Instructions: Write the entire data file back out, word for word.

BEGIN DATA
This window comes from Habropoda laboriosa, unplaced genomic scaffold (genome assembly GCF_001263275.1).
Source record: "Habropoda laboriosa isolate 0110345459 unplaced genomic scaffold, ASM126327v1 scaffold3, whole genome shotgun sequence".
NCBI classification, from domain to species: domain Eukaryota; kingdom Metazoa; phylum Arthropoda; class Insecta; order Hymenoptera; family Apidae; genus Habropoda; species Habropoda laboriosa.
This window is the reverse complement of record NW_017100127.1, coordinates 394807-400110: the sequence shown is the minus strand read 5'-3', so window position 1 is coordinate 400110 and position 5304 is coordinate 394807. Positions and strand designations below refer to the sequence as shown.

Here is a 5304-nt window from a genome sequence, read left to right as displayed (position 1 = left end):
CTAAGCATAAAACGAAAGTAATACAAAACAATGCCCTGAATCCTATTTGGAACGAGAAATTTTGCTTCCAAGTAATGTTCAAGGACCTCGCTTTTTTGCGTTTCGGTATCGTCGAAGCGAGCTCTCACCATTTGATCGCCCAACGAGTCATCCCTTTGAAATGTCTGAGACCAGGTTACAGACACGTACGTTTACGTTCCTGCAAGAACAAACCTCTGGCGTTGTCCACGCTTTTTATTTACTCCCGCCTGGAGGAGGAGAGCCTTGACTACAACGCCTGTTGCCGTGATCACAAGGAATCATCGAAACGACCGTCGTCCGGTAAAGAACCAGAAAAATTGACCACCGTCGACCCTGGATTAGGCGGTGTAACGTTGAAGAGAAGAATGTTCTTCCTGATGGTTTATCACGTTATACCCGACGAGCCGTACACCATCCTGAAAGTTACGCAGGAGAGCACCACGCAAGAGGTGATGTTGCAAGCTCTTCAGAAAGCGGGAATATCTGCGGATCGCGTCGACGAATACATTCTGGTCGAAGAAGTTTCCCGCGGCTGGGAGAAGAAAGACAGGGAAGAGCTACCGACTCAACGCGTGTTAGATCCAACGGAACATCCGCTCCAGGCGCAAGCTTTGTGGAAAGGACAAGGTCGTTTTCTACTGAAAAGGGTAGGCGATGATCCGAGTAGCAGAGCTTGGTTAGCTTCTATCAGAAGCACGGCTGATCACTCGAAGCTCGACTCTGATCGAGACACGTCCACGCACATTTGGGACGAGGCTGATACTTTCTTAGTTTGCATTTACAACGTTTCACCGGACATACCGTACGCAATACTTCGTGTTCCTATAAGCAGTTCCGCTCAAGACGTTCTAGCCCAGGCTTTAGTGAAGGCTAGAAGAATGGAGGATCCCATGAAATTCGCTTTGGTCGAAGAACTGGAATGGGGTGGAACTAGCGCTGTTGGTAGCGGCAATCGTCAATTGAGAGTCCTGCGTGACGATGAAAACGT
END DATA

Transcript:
This window comes from Habropoda laboriosa, unplaced genomic scaffold (genome assembly GCF_001263275.1).
Source record: "Habropoda laboriosa isolate 0110345459 unplaced genomic scaffold, ASM126327v1 scaffold3, whole genome shotgun sequence".
NCBI classification, from domain to species: domain Eukaryota; kingdom Metazoa; phylum Arthropoda; class Insecta; order Hymenoptera; family Apidae; genus Habropoda; species Habropoda laboriosa.
This window is the reverse complement of record NW_017100127.1, coordinates 394807-400110: the sequence shown is the minus strand read 5'-3', so window position 1 is coordinate 400110 and position 5304 is coordinate 394807. Positions and strand designations below refer to the sequence as shown.

Here is a 5304-nt window from a genome sequence, read left to right as displayed (position 1 = left end):
CTAAGCATAAAACGAAAGTAATACAAAACAATGCCCTGAATCCTATTTGGAACGAGAAATTTTGCTTCCAAGTAATGTTCAAGGACCTCGCTTTTTTGCGTTTCGGTATCGTCGAAGCGAGCTCTCACCATTTGATCGCCCAACGAGTCATCCCTTTGAAATGTCTGAGACCAGGTTACAGACACGTACGTTTACGTTCCTGCAAGAACAAACCTCTGGCGTTGTCCACGCTTTTTATTTACTCCCGCCTGGAGGAGGAGAGCCTTGACTACAACGCCTGTTGCCGTGATCACAAGGAATCATCGAAACGACCGTCGTCCGGTAAAGAACCAGAAAAATTGACCACCGTCGACCCTGGATTAGGCGGTGTAACGTTGAAGAGAAGAATGTTCTTCCTGATGGTTTATCACGTTATACCCGACGAGCCGTACACCATCCTGAAAGTTACGCAGGAGAGCACCACGCAAGAGGTGATGTTGCAAGCTCTTCAGAAAGCGGGAATATCTGCGGATCGCGTCGACGAATACATTCTGGTCGAAGAAGTTTCCCGCGGCTGGGAGAAGAAAGACAGGGAAGAGCTACCGACTCAACGCGTGTTAGATCCAACGGAACATCCGCTCCAGGCGCAAGCTTTGTGGAAAGGACAAGGTCGTTTTCTACTGAAAAGGGTAGGCGATGATCCGAGTAGCAGAGCTTGGTTAGCTTCTATCAGAAGCACGGCTGATCACTCGAAGCTCGACTCTGATCGAGACACGTCCACGCACATTTGGGACGAGGCTGATACTTTCTTAGTTTGCATTTACAACGTTTCACCGGACATACCGTACGCAATACTTCGTGTTCCTATAAGCAGTTCCGCTCAAGACGTTCTAGCCCAGGCTTTAGTGAAGGCTAGAAGAATGGAGGATCCCATGAAATTCGCTTTGGTCGAAGAACTGGAATGGGGTGGAACTAGCGCTGTTGGTAGCGGCAATCGTCAATTGAGAGTCCTGCGTGACGATGAAAACGT